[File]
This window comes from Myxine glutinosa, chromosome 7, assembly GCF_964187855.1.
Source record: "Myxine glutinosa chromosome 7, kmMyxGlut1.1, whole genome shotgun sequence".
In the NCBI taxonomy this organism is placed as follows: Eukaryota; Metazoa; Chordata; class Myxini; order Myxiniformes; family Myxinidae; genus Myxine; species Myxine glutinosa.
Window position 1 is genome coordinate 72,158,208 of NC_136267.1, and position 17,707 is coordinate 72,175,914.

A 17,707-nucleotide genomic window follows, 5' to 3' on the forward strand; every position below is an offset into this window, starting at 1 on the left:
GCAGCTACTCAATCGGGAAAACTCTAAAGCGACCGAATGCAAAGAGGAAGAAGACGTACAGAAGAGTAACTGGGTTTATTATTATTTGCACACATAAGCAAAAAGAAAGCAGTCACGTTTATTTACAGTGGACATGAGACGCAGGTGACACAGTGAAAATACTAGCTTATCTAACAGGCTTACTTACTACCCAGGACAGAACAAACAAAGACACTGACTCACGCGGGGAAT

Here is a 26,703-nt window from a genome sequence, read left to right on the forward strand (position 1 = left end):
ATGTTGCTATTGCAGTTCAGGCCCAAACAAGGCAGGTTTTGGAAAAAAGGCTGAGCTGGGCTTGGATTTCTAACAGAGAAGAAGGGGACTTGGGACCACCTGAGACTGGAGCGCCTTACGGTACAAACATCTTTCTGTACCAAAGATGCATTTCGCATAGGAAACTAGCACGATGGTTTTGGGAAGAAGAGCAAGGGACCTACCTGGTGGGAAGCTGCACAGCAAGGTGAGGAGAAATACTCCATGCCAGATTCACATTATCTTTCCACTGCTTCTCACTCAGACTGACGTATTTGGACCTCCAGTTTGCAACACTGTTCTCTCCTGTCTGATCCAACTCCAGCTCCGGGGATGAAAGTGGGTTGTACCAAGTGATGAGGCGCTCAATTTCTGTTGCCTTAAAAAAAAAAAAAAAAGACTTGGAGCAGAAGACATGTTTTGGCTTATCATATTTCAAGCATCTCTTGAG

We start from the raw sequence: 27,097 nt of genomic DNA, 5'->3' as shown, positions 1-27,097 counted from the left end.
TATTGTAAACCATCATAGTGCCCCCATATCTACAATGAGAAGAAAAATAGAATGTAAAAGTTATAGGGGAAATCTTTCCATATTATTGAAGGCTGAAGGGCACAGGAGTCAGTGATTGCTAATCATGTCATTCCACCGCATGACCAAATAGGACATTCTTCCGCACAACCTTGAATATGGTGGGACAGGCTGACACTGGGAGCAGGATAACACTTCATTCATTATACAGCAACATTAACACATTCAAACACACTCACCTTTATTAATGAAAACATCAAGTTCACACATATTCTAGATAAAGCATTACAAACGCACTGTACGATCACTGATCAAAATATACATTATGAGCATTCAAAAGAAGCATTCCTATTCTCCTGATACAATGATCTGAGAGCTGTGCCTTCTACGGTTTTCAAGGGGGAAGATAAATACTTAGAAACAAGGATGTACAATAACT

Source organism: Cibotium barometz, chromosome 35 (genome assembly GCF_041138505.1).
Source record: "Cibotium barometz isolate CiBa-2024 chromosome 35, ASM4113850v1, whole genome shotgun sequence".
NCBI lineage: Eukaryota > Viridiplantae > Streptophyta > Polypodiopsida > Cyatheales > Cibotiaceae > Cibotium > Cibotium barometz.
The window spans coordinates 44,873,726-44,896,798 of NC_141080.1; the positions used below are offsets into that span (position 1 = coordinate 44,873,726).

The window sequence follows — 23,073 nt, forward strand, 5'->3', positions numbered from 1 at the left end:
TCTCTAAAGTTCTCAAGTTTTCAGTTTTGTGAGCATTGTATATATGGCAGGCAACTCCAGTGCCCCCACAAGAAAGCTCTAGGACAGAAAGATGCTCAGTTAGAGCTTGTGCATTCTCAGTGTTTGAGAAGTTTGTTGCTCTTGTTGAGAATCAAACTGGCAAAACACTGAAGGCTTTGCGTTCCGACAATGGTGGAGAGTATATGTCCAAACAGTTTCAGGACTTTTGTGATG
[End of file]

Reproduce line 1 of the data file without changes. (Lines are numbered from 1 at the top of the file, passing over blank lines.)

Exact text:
This window comes from Myxine glutinosa, chromosome 7, assembly GCF_964187855.1.